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Religious beliefs about blood play an important role in most religions


In Judaism, blood cannot be consumed even in the smallest quantity (Leviticus 3:17 and elsewhere); this is reflected in the dietary laws. Blood is purged from meat by salting and pickling.

Other rituals involving blood are the covering of the blood of fowl and game after slaughtering (Leviticus 17:13); the reason given by the Torah is: "Because the life of every animal is [in] his blood" (ibid 17:14), although from its context in Leviticus 3:17 it would appear that blood cannot be consumed because it is to be used in the sacrificial service (known as the korbanot), in the Temple in Jerusalem.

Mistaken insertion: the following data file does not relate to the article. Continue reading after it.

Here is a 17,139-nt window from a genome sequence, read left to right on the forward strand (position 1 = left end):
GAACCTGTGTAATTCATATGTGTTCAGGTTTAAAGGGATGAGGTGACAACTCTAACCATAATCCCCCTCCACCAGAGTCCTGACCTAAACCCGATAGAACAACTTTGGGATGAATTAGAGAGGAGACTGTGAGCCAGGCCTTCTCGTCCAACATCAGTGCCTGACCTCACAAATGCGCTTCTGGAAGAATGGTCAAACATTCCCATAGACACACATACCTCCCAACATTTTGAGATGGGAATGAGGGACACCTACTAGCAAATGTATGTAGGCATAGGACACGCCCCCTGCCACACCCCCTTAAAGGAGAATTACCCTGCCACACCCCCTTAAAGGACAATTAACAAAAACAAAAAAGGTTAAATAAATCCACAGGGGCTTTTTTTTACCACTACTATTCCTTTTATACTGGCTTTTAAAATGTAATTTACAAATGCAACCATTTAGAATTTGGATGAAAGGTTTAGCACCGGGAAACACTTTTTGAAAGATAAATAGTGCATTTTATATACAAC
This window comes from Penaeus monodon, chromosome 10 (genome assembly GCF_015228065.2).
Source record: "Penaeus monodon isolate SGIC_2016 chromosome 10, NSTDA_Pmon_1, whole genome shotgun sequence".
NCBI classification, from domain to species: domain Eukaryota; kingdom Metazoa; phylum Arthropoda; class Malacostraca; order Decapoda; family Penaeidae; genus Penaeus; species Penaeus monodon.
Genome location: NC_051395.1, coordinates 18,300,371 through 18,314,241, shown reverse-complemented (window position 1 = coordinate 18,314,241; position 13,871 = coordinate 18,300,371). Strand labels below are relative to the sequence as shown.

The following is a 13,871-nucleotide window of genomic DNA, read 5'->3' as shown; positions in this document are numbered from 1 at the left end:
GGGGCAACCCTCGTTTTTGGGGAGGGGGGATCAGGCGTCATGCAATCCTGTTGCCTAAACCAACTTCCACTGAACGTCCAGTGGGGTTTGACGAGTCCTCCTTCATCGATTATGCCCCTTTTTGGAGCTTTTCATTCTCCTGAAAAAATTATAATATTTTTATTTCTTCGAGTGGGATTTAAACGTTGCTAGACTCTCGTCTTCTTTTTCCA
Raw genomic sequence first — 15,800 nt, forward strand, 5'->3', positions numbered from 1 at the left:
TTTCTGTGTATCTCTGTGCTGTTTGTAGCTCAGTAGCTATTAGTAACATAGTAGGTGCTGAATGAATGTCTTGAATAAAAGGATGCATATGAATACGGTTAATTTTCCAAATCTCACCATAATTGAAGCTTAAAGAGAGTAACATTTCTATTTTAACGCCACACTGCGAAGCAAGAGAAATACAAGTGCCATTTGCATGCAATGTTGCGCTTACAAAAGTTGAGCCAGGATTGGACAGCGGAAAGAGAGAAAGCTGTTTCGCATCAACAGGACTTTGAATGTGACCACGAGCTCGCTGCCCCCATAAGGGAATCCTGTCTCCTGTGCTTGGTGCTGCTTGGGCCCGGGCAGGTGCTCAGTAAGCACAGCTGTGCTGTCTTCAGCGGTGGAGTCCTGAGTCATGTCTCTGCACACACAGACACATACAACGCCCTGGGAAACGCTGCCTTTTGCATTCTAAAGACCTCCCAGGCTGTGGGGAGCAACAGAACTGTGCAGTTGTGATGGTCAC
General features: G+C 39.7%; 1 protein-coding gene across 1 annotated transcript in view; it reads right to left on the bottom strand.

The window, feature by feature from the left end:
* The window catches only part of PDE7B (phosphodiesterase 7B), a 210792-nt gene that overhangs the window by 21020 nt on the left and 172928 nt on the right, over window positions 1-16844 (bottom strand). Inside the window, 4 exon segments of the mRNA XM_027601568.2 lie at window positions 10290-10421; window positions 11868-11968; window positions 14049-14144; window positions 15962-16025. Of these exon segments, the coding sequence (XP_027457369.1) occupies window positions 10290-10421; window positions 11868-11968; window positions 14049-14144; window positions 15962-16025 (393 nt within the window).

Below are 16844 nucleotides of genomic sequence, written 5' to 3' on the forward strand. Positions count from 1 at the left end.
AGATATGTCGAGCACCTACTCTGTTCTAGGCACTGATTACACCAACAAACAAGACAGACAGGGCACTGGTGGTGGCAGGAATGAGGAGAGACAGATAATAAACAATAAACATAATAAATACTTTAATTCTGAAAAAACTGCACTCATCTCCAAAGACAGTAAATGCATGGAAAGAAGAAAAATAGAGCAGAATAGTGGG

Ironically, Judaism has historically been the religion to be most affected by blood libels.


Christians believe that the Eucharist wine is, or represents, the blood of Jesus. This belief is rooted in the Last Supper as written in the four gospels of the Bible, in which Jesus stated to his disciples that the bread which they ate was his body, and the wine his blood. "This cup is the new testament in my blood, which is shed for you." (Luke 22:20, King James Version of the Bible). The accepted Christian belief is that Jesus' blood atoned for the sins of the people.

Jehovah's Witnesses[]

Main article: Jehovah's Witnesses and blood

Jehovah's Witnesses are prohibited from eating blood and accepting tranfusions of whole blood or any of red cells, white cells, platelets or plasma. They are permitted to accept fractions, and the acute normovolemic hemodilution (ANH) and autologous blood salvage (cell saver) procedures.